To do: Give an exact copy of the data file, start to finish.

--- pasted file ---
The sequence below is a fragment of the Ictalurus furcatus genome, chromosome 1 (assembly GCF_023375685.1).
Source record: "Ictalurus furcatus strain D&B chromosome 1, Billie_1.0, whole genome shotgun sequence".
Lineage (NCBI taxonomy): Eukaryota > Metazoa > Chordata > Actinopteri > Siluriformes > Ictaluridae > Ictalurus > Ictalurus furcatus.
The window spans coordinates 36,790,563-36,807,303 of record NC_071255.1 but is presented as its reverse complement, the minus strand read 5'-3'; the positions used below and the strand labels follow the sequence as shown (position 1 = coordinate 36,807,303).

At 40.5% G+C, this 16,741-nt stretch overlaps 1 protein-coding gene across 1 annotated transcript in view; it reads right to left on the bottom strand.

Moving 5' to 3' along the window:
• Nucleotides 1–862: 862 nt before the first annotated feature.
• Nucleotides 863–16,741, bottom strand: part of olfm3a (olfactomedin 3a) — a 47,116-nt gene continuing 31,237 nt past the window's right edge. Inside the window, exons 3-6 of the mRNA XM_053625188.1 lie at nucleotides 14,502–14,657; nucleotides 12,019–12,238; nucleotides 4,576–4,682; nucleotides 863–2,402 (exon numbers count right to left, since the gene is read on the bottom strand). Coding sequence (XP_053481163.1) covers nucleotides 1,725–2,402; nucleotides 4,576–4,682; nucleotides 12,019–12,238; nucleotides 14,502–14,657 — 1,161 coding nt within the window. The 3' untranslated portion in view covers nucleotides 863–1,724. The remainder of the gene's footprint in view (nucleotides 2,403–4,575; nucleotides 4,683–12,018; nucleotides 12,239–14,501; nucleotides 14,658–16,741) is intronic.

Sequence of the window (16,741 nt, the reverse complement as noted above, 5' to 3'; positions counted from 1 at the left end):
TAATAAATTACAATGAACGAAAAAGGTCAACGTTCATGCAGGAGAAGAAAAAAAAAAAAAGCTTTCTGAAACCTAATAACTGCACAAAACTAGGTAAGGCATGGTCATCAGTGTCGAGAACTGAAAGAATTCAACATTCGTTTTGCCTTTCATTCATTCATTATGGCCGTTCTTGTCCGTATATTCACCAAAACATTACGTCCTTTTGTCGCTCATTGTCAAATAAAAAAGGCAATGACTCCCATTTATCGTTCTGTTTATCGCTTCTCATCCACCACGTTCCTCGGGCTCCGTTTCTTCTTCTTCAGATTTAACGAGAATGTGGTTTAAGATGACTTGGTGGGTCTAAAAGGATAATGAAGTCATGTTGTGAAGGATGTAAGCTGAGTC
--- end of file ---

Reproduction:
The sequence below is a fragment of the Ictalurus furcatus genome, chromosome 1 (assembly GCF_023375685.1).
Source record: "Ictalurus furcatus strain D&B chromosome 1, Billie_1.0, whole genome shotgun sequence".
Lineage (NCBI taxonomy): Eukaryota > Metazoa > Chordata > Actinopteri > Siluriformes > Ictaluridae > Ictalurus > Ictalurus furcatus.
The window spans coordinates 36,790,563-36,807,303 of record NC_071255.1 but is presented as its reverse complement, the minus strand read 5'-3'; the positions used below and the strand labels follow the sequence as shown (position 1 = coordinate 36,807,303).

At 40.5% G+C, this 16,741-nt stretch overlaps 1 protein-coding gene across 1 annotated transcript in view; it reads right to left on the bottom strand.

Moving 5' to 3' along the window:
• Nucleotides 1–862: 862 nt before the first annotated feature.
• Nucleotides 863–16,741, bottom strand: part of olfm3a (olfactomedin 3a) — a 47,116-nt gene continuing 31,237 nt past the window's right edge. Inside the window, exons 3-6 of the mRNA XM_053625188.1 lie at nucleotides 14,502–14,657; nucleotides 12,019–12,238; nucleotides 4,576–4,682; nucleotides 863–2,402 (exon numbers count right to left, since the gene is read on the bottom strand). Coding sequence (XP_053481163.1) covers nucleotides 1,725–2,402; nucleotides 4,576–4,682; nucleotides 12,019–12,238; nucleotides 14,502–14,657 — 1,161 coding nt within the window. The 3' untranslated portion in view covers nucleotides 863–1,724. The remainder of the gene's footprint in view (nucleotides 2,403–4,575; nucleotides 4,683–12,018; nucleotides 12,239–14,501; nucleotides 14,658–16,741) is intronic.

Sequence of the window (16,741 nt, the reverse complement as noted above, 5' to 3'; positions counted from 1 at the left end):
TAATAAATTACAATGAACGAAAAAGGTCAACGTTCATGCAGGAGAAGAAAAAAAAAAAAAGCTTTCTGAAACCTAATAACTGCACAAAACTAGGTAAGGCATGGTCATCAGTGTCGAGAACTGAAAGAATTCAACATTCGTTTTGCCTTTCATTCATTCATTATGGCCGTTCTTGTCCGTATATTCACCAAAACATTACGTCCTTTTGTCGCTCATTGTCAAATAAAAAAGGCAATGACTCCCATTTATCGTTCTGTTTATCGCTTCTCATCCACCACGTTCCTCGGGCTCCGTTTCTTCTTCTTCAGATTTAACGAGAATGTGGTTTAAGATGACTTGGTGGGTCTAAAAGGATAATGAAGTCATGTTGTGAAGGATGTAAGCTGAGTC